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Stocks of Covid-19 Vaccine Makers Need a Fresh Push

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Covid-19 vaccine-makers’ shares have soared since the beginning of 2020.

Moderna Inc.

MRNA 3.05%

is up about 850%, BioNTech SE has risen 510% and

Novavax Inc.

NVAX -2.08%

is up nearly 3,620%.

Each of these companies has produced vaccines that have won regulatory authorization or are expected to win that backing. Some of the vaccine makers are racking up huge revenues. Their valuations assume more big gains, which depend on the next stages of the pandemic and whether the companies’ vaccine technology can be used to treat other diseases.

Michael Yee, an analyst at Jefferies Group, expects Covid-19 vaccines to produce $20 billion of sales for Moderna this year and between $10 billion and $30 billion next year, for example. In May, the Cambridge, Mass.-based company said its Covid-19 vaccine was effective in children aged 12 to 17 in a new study. The Moderna shot would be the second for use in adolescents after the

Pfizer

-BioNTech vaccine.

The big pharmaceutical companies that developed vaccines, such as

Johnson & Johnson,

Pfizer Inc. and

AstraZeneca

PLC, haven’t had the share-price gains like the smaller companies. Even successful vaccines won’t boost these companies’ huge revenues much. Some of the companies have also promised to limit profit during the pandemic, and AstraZeneca and Johnson & Johnson have struggled with production. Still the companies could benefit if long-term demand grows for their vaccines.

The high valuations for the smaller stocks are giving some analysts pause. The companies likely will have to continue selling huge numbers of these shots, or find new pathogens and illnesses for their technology to tackle, to drive their stock prices higher, some investors and analysts say. Moderna has a market value of more than $75 billion, for example. Its high stock price is why Mr. Yee has a hold rating on the stock, even though he is bullish on the company’s prospects.

Investors are debating the virus’s future. Though Covid-19 continues to inflict tremendous damage in India, Brazil and other parts of the world, vaccination rates are growing elsewhere and there is a chance SARS-CoV-2, the virus behind the pandemic, will eventually become a relatively minor nuisance.

It could crop up in spots, but the virus is unlikely to be capable of anything close to the levels of death and disease experienced over the past year, according to health experts. More drugs likely will be rolled out to help those with the disease, another reason to expect Covid-19 to become less of a pressing concern.

If Covid-19’s hold on society continues to loosen, what will happen to the expensive shares of the vaccine makers? The bull case is that booster and regular shots will still be popular for the foreseeable future.

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At the same time, companies such as BioNTech and Moderna are optimistic they will be able to use their messenger RNA technology to combat other diseases and illnesses. Novavax and others hope to introduce a vaccine that can protect against multiple coronaviruses, such as the ones that hit in the past two decades, severe acute respiratory syndrome, or SARS, and Middle East respiratory syndrome, or MERS. The shots could also work against the flu, Novavax investors say.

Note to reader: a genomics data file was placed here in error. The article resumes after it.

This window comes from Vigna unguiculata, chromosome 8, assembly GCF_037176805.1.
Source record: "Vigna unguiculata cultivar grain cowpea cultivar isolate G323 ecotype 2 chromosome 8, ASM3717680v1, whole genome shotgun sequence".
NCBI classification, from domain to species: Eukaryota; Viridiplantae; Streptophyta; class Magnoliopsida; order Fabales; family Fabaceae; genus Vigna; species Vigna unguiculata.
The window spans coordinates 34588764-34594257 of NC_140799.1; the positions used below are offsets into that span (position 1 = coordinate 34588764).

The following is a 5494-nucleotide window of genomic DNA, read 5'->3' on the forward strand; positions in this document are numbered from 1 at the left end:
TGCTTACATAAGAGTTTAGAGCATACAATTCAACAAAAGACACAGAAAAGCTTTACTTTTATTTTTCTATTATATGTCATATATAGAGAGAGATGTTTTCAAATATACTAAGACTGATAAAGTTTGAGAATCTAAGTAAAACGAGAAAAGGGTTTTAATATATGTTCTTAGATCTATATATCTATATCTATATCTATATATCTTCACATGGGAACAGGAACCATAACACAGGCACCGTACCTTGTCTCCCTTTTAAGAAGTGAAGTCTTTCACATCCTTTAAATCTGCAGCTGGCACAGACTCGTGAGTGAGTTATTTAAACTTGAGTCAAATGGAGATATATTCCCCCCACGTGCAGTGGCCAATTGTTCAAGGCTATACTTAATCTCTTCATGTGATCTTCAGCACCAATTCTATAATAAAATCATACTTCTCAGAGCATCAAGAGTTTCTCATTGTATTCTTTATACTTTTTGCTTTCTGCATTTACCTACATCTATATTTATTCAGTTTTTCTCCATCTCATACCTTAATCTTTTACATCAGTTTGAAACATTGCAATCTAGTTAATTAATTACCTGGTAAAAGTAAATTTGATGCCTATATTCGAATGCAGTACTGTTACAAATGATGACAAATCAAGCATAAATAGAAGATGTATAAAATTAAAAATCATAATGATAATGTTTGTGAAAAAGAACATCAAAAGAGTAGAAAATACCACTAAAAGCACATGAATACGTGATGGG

Mr. Yee notes that half the country gets a flu vaccine each year, so it is reasonable to expect people to also want regular coronavirus shots on an annual or regular basis.

Mr. Yee has high hopes for Moderna’s drugs targeting other respiratory-infectious diseases like respiratory syncytial virus, or RSV, and cytomegalovirus, or CMV, as well as other potential areas like cancers and inflammatory diseases. He is optimistic because the company has demonstrated with its Covid-19 vaccine that it can efficiently get its mRNA molecule into cells, resulting in beneficial protein production to trigger an immune response.

Some of these companies have spent years working on vaccines and medicines without much luck, so to expect another wave of breakthrough medicines could be asking a lot. Meanwhile, rival companies are developing next-generation vaccines and treatments.

Some pioneers in the field argue that Covid-19 was a relatively easy pathogen to tackle, at least in hindsight. Very little antigen was needed to stir the immune system, it turned out.

Drugmakers may find future vaccines and medicines more challenging.

“To move beyond vaccines and unlock the full potential of mRNA as a drug, a new generation of technology will likely be required,” said Kenneth Chien, a co-founder of Moderna and a professor at Karolinska Institute in Sweden, who said companies need to develop the ability for repeated dosings that can target specific tissues.

Soaring Shares

More coverage of Covid-19 vaccine makers and their stocks, selected by WSJ editors

Write to Gregory Zuckerman at gregory.zuckerman@wsj.com

Copyright ©2020 Dow Jones & Company, Inc. All Rights Reserved. 87990cbe856818d5eddac44c7b1cdeb8

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